With a deep passion for science and shaping the lives of learners, Heather Sklenicka serves as an instructor of chemistry at Rochester Community and Technical College (RCTC), where students call her “Dr. S.” Admittedly, her first few years were rocky in learning how to teach material most effectively and finding her niche in secondary education. Fast-forward 20 years and she is using a blend of invaluable experiences, insights and innovations to create a supportive learning environment. Moreover, Sklenicka is tending the sparks and lighting the way for her students to become the scientists of tomorrow.
The heart of her calling
After graduating from Drake University as a chemistry major in 1998 and from the University of Minnesota-Twin Cities with a Ph.D. in synthetic organic chemistry in 2003, Sklenicka went to work at RCTC, the oldest public two-year college in Minnesota. “I was looking forward to working with students in small classes and having the ability to help them grow as scientists,” she says.
Over the years, her calling has become clearer, particularly after reading a book that said people can figure out their true passion based on what they played as a child. “We played school, and I was always the teacher,” she says. “In second grade, I first wanted to be a Solid Gold dancer, and at the end of the year, I wanted to cure cancer.”
Not understanding exactly why the shift happened, she began exploring what type of science fit best. “In my junior year of high school, I took chemistry, and within a week I knew that was it,” adds Sklenicka. “During my last year at Drake, I had the opportunity to fill in as a teaching assistant and enjoyed it so much. My mind was set on teaching at the college level.”
Digital tools plus novel ideas
“We still balance equations, assign stereochemistry and learn mechanisms of reactions, but we do it in a variety of environments and use technology,” says Sklenicka. From full online instruction in 2020 to a hybrid format for many classes currently, students can learn online on their own time and go to the lab for the full, in-person experience. The student-friendly format increases access for those who are employed full-time, have families or live farther away.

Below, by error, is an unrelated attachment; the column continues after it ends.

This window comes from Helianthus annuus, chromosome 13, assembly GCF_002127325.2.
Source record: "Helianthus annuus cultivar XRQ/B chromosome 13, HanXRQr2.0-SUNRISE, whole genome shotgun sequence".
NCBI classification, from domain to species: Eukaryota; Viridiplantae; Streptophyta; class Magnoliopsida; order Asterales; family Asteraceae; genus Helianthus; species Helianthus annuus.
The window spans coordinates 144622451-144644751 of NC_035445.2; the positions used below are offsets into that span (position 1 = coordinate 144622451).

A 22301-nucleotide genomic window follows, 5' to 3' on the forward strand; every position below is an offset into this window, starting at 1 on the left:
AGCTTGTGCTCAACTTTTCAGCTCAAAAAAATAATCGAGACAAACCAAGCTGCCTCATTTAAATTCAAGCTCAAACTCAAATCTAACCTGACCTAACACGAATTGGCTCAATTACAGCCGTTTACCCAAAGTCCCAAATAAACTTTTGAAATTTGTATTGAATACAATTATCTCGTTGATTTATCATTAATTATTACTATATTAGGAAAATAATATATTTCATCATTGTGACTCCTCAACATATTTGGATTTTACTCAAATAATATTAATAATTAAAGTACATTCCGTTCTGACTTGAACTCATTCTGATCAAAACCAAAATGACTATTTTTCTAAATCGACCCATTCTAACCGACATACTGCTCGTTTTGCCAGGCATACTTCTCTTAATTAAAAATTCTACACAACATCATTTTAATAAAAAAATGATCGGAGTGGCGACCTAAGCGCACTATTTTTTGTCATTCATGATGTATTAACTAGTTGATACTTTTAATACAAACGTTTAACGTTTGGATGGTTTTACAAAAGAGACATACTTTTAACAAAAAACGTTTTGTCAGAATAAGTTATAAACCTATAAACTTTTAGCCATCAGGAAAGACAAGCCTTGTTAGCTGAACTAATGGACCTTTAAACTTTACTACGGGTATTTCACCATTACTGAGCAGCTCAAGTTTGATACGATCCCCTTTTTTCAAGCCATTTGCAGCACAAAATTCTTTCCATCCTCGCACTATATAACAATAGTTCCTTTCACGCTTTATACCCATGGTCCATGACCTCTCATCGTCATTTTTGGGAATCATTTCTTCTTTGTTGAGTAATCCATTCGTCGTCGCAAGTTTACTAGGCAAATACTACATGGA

According to Sklenicka, electronic tools for teaching have evolved at an impressive rate. Today students can receive immediate feedback on online homework, no matter what time of the day they work on it. Apps allow for quizzing in the classroom and for practicing tough concepts. A laboratory camera allows students to take photos of their experiments, which they can include in their lab reports. And instead of taking notes, students can take a photo of information on the board for later reference. “I embrace these new tools and help the students learn how to best use them to improve the quality and efficiency of their work,” says adds.
“Another fundamental change in my teaching started after a professional development speaker categorized content as ‘need to know,’ ‘nice to know’ and ‘nuts to know,’” she says. “I’ve been continuously weeding through and streamlining content.”
Implementing independent research
Sklenicka has mentored 48 students for 75 semesters of research since 2008. She innovates by thinking creatively, and about three years into her career, she figured out how to bring research into the teaching laboratory. Typically, students do a lab once and never see it again, but by using the lab in another way, she determined it could be optimized during off times as part of an independent study course.